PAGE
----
Rainoil is one of the most successful downstream petrol companies in Nigeria. What has been the driver behind your success?
I have always wanted to be an entrepreneur. In 1994, we incorporated Rainoil Limited and commenced operations in 1997; essentially, Rainoil is a classic case of a start-up. We started from ground zero with little capital; however, with hard work, dedication, perseverance, and discipline, we were able to build it into what it is today. We are one of the dominant players in the downstream space of the Nigerian oil and gas industry. We have a 50 million-liter capacity multi-product depot in Oghara, Delta State, and a 50 million-liter capacity multi-product depot in the Calabar Free Trade Zone. We have about 59 petrol stations across the country. We are also the second-largest indigenous ship owner in Nigeria. We are massively into distribution, with a fleet of about 90 trucks that deliver products around the country. We provide direct employment to more than 800 people, both Nigerians and expatriates. We are an integrated downstream company and play a role in the entire value chain. Financial discipline has been one of our critical success factors.
What are the details of your long-term ambition?
I am embarrassed that the country is one of the world's largest producers of crude, yet we import more than 90% of our refined petroleum products. The financial structure in Nigeria does not encourage massive, long-term investments. To build a refinery, we need intensive financial commitments, what I call “patient capital." In an economy where interest rates are as high as 25%, such capital does not exist. We are trying to pull the funding together. It initially would be able to produce diesel and naphtha. We hope that over time we could scale it up to be able to do gasoline, which is the main product we want to see coming out of our refinery. Once we eventually start and the refinery begins to make money, we hope to be able to raise additional debts to scale it up further. Nigeria already has three refineries, but they are old. We should not continue to pour money into the existing refineries. We need greenfield refineries that are brand new. The last refinery was commission in 1985, and we need new refineries with modern technology.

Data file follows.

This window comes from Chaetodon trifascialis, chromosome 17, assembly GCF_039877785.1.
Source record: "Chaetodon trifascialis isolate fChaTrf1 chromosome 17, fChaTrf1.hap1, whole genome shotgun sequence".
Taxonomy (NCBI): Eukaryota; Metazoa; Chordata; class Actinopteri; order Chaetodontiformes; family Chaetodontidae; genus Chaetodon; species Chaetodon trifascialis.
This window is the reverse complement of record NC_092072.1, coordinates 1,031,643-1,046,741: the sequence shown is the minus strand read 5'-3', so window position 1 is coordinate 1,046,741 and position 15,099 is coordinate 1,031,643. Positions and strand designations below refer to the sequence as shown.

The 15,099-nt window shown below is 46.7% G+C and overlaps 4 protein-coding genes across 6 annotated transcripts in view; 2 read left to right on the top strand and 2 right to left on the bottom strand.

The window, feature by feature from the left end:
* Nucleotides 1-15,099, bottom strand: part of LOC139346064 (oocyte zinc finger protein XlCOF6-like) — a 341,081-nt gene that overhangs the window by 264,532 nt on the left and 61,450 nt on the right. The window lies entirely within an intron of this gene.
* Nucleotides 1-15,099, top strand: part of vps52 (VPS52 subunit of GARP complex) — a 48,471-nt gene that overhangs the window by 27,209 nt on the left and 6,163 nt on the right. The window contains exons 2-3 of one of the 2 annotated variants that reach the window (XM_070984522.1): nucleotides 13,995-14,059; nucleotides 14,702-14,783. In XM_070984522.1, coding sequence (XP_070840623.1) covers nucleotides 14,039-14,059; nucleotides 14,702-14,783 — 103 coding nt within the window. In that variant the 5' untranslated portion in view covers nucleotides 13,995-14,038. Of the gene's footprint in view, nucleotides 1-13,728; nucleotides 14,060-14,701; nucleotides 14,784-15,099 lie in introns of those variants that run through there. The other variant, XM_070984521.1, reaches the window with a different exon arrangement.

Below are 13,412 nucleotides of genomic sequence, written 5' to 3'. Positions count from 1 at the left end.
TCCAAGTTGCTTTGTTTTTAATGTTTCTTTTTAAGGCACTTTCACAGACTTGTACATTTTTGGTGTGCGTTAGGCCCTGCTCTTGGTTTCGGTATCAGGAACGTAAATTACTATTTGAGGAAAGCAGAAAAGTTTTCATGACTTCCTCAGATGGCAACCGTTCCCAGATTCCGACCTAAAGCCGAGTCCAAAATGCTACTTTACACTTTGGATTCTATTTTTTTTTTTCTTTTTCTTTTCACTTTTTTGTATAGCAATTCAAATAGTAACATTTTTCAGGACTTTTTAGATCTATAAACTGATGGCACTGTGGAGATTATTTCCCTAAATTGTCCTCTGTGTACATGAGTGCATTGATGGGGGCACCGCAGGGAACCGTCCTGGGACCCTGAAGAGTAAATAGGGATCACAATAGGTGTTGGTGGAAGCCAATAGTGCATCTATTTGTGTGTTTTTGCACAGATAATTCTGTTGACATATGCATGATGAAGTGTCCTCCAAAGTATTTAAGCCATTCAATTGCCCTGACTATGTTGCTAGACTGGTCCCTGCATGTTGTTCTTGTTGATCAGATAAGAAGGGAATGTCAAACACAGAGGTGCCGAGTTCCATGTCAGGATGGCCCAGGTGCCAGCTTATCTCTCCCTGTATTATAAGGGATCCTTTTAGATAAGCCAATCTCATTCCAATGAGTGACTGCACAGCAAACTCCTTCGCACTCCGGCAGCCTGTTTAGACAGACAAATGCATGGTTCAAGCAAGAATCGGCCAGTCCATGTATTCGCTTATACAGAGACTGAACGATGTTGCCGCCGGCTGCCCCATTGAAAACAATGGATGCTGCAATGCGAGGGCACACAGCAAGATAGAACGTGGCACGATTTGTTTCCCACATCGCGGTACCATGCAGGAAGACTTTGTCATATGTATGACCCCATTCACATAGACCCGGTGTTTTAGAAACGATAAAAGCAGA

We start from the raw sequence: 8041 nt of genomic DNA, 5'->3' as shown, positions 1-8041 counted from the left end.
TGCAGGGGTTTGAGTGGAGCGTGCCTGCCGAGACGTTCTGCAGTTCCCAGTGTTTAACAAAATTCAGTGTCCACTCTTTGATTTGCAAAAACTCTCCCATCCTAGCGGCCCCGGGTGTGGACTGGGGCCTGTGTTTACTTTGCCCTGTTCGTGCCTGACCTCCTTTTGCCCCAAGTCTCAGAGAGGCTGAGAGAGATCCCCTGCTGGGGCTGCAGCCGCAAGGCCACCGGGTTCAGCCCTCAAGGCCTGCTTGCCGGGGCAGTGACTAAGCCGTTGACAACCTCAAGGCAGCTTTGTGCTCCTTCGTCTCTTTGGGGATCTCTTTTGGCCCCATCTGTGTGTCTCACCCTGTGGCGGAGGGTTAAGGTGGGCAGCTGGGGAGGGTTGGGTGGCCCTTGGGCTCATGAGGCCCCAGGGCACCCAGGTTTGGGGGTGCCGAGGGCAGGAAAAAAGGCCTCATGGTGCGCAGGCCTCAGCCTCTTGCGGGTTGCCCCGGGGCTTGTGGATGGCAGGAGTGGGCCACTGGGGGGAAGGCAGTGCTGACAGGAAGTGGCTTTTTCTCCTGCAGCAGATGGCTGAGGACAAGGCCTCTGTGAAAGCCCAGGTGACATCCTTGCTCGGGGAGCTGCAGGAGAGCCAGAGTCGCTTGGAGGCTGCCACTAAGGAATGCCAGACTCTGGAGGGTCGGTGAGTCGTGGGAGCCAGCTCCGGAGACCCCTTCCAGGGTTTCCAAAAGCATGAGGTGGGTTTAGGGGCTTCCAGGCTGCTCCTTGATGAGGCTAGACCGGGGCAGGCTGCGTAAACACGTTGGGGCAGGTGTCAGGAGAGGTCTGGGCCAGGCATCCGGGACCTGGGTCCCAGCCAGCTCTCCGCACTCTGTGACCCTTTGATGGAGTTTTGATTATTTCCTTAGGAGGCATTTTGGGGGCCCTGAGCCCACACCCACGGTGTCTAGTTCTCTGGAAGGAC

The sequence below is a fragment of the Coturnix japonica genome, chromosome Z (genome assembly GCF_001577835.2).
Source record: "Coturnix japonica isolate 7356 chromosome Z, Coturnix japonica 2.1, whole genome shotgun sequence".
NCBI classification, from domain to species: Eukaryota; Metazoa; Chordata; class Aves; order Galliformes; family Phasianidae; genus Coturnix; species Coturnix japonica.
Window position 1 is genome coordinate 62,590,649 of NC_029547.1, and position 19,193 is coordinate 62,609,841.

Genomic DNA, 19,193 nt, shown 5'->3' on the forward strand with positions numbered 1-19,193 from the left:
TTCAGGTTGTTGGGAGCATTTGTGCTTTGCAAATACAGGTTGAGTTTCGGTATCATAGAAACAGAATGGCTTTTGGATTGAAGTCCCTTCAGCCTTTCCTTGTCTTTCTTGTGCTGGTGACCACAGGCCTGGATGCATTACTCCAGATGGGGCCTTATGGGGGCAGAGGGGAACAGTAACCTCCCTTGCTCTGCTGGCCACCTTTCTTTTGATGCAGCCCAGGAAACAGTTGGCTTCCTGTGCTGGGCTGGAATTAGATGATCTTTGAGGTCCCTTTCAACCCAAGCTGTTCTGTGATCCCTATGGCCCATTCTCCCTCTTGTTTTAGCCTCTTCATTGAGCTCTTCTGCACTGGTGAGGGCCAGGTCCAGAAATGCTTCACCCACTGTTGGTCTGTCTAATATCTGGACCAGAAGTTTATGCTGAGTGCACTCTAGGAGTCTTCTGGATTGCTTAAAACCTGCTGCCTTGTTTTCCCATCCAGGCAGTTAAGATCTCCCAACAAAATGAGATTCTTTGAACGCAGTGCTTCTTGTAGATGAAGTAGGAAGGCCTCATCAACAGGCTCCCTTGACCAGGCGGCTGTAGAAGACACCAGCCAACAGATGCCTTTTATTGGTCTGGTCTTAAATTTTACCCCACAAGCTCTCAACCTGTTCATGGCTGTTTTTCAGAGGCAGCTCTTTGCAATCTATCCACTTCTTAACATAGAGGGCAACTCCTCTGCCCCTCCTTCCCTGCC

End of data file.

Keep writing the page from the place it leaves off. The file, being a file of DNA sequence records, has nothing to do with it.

Should private investors be the ones to lead these initiatives?
Nigeria is brimming with entrepreneurs. The level of entrepreneurship is on par with many places in the world. Many major investments in Nigeria are actually owned by Nigerians. In other African countries, most major investments are led by the governments or by foreigners. We are structurally defective when it comes to funding because interest rates are not investor friendly. The Central Bank and the Ministry of Finance should be worried about interest rates. No other country would allow interest rates to spiral out of control. We cannot tackle unemployment in an economy where interest rates are as high as 25%. Through treasury bills, the government is crowding out the private sector. Banks cannot lend money to the private sector, which are the ones who invest and create business and wealth.
What is your outlook for 2018?
Nigeria is full of opportunities. We have 180 million people who are talented and enterprising. The outlook remains strong. Regardless of the momentary blips, business is a long-term project. We do not judge a business by what happened in the past two or three months. I have been in this industry for over 26 years and can say this is not the first obstacle we have faced. Nigeria is a preferred investment destination. We never stop investing. We are expanding our retail outlets, our truck fleet size, and starting a new LPG facility. We will not take a long-term decision based on what has been happening over the past few months.